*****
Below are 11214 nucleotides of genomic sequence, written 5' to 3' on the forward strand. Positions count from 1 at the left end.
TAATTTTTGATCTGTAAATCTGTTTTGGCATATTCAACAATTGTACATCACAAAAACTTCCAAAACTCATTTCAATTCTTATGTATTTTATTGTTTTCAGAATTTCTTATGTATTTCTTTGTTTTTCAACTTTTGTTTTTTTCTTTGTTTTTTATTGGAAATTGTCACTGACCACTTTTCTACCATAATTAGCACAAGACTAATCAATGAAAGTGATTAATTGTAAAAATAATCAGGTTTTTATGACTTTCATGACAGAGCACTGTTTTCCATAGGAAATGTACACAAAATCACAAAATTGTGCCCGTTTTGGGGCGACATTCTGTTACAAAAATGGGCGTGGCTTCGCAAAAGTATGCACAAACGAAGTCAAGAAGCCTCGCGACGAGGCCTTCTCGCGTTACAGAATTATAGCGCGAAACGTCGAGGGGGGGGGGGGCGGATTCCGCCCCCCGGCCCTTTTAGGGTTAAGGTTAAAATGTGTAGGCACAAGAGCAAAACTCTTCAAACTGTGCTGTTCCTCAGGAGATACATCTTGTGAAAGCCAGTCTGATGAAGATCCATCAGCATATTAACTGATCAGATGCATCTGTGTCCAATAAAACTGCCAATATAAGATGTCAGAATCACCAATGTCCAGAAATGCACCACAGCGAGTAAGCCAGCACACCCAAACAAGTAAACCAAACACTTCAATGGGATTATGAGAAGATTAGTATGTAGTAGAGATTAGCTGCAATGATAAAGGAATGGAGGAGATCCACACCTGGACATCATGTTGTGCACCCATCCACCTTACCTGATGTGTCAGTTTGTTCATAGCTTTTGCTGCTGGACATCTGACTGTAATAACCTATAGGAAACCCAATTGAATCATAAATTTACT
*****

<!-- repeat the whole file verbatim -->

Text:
Below are 11214 nucleotides of genomic sequence, written 5' to 3' on the forward strand. Positions count from 1 at the left end.
TAATTTTTGATCTGTAAATCTGTTTTGGCATATTCAACAATTGTACATCACAAAAACTTCCAAAACTCATTTCAATTCTTATGTATTTTATTGTTTTCAGAATTTCTTATGTATTTCTTTGTTTTTCAACTTTTGTTTTTTTCTTTGTTTTTTATTGGAAATTGTCACTGACCACTTTTCTACCATAATTAGCACAAGACTAATCAATGAAAGTGATTAATTGTAAAAATAATCAGGTTTTTATGACTTTCATGACAGAGCACTGTTTTCCATAGGAAATGTACACAAAATCACAAAATTGTGCCCGTTTTGGGGCGACATTCTGTTACAAAAATGGGCGTGGCTTCGCAAAAGTATGCACAAACGAAGTCAAGAAGCCTCGCGACGAGGCCTTCTCGCGTTACAGAATTATAGCGCGAAACGTCGAGGGGGGGGGGGGCGGATTCCGCCCCCCGGCCCTTTTAGGGTTAAGGTTAAAATGTGTAGGCACAAGAGCAAAACTCTTCAAACTGTGCTGTTCCTCAGGAGATACATCTTGTGAAAGCCAGTCTGATGAAGATCCATCAGCATATTAACTGATCAGATGCATCTGTGTCCAATAAAACTGCCAATATAAGATGTCAGAATCACCAATGTCCAGAAATGCACCACAGCGAGTAAGCCAGCACACCCAAACAAGTAAACCAAACACTTCAATGGGATTATGAGAAGATTAGTATGTAGTAGAGATTAGCTGCAATGATAAAGGAATGGAGGAGATCCACACCTGGACATCATGTTGTGCACCCATCCACCTTACCTGATGTGTCAGTTTGTTCATAGCTTTTGCTGCTGGACATCTGACTGTAATAACCTATAGGAAACCCAATTGAATCATAAATTTACT